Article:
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Photo By: PIXTA/TOSHI.K
Region
Kyushu
Island
Kyushu
Largest City
Fukuoka
Population
5,015,666

Akizuki Castle Town

A historical getaway for people wanting castle ruins, a good hike and seasonal flora.

By Elizabeth Sok

Often called Chikuzen’s Little Kyoto, the Akizuki Castle Town area is a historical getaway for people wanting castle ruins, a good hike and seasonal flora. If you’re in Fukuoka, make some time to get back to nature in Akizuki.

Town Background

Akizuki Castle Town

Photo by: PIXTA/撮るねっと A historical samurai village outside of Asakura City.

Akizuki Castle Town is a historical samurai village that sits just outside of Asakura City in the south of Fukuoka prefecture. Our understanding of the early part of Akizuki’s history is shrouded in myth and comes down to us via Japan’s oldest texts, the Kojiki and Nihon Shoki. While these eighth-century writings describe legendary emperors and trickster spirits roaming the area, the beginning of the thirteenth century brings the small town into a larger political landscape filled with feudal lords and shoguns including Toyotomi Hideyoshi and Tokugawa Ieyasu. By 1600, the area changed hands from the Akizuki to the Kuroda clan who were responsible for several of the historical landmarks you can visit today. As the samurai era helped to build this town up over the centuries, it is perhaps fitting that one of the final samurai rebellions against the newly created Imperial Japanese Army took place here in 1876.

Town Highlights

Akizuki Castle Town

Photo by: PIXTA/ TOSHI.K Much of the castle was destroyed after the 1876 rebellion.

Today, several remnants of Akizuki’s samurai past are on display for visitors to enjoy. The most popular site is the Akizuki Castle Ruins. Although the foundations of the castle were first laid in the early 1200s by the Akizuki clan, it would only become a fully-fledged castle under the first generation of Kuroda rule and was completed in 1624.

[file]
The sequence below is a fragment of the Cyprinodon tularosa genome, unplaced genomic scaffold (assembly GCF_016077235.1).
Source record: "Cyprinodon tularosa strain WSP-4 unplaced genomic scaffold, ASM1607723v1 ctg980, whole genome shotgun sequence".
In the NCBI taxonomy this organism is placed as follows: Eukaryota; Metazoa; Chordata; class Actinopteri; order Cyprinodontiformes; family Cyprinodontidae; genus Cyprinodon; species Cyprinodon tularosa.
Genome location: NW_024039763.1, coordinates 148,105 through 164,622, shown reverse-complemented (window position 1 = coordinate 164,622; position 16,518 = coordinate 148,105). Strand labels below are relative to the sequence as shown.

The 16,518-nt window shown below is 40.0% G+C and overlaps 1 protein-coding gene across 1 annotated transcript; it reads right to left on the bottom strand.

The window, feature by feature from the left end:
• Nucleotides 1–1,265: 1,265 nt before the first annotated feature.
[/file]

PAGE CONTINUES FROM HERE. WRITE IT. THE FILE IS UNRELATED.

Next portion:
Much of the castle was destroyed after the 1876 rebellion, but you can still visit a section of the moat, many watchtowers and walls as well as restored castle gates. Visitors will also be able to find several shrines, including Akizuki Hachimangu, a 10th-century shrine dedicated to the god of war and archery. For a great panoramic view of the town, check out Miyajidake Shrine hidden on a hill above Akizuki.

Seasonal Delights

Akizuki Castle Town

Photo by: PIXTA/ w_stock Cherry blossoms aplenty.

One of the highlights of the year for flower lovers comes at the end of March and the beginning of April. On the town’s main strip, Akizuki Sugi no Baba, you’ll find a street measuring half a kilometer flanked by cherry trees planted in the early 1900s. For even more cherry blossoms, head over to the Kusaba River where you’ll be treated to almost two kilometers of beautiful blooms. In May and June, the area around Meganebashi Bridge explodes in fresh hydrangeas.

Things To Know

HOURS AND FEES

Hours: Many of the outdoor sites are open every day, 24 hours a day. 

Admission: While many sites are free, some may require a small entrance fee. 

How To Get There

Address

A historical samurai village that sits outside of Asakura City in the south of Fukuoka

By train

From JR Hakata station, take a train on the Kagoshima Line to Kiyama station. Switch to the Amagi Railway and get off at Amagi station. Next, take any bus heading in the direction of Akizuki and get off at the Kyodokan Mae bus stop.

By car

Take the Oita Expressway and get off at the Amagi IC. Follow signs for Akizuki.


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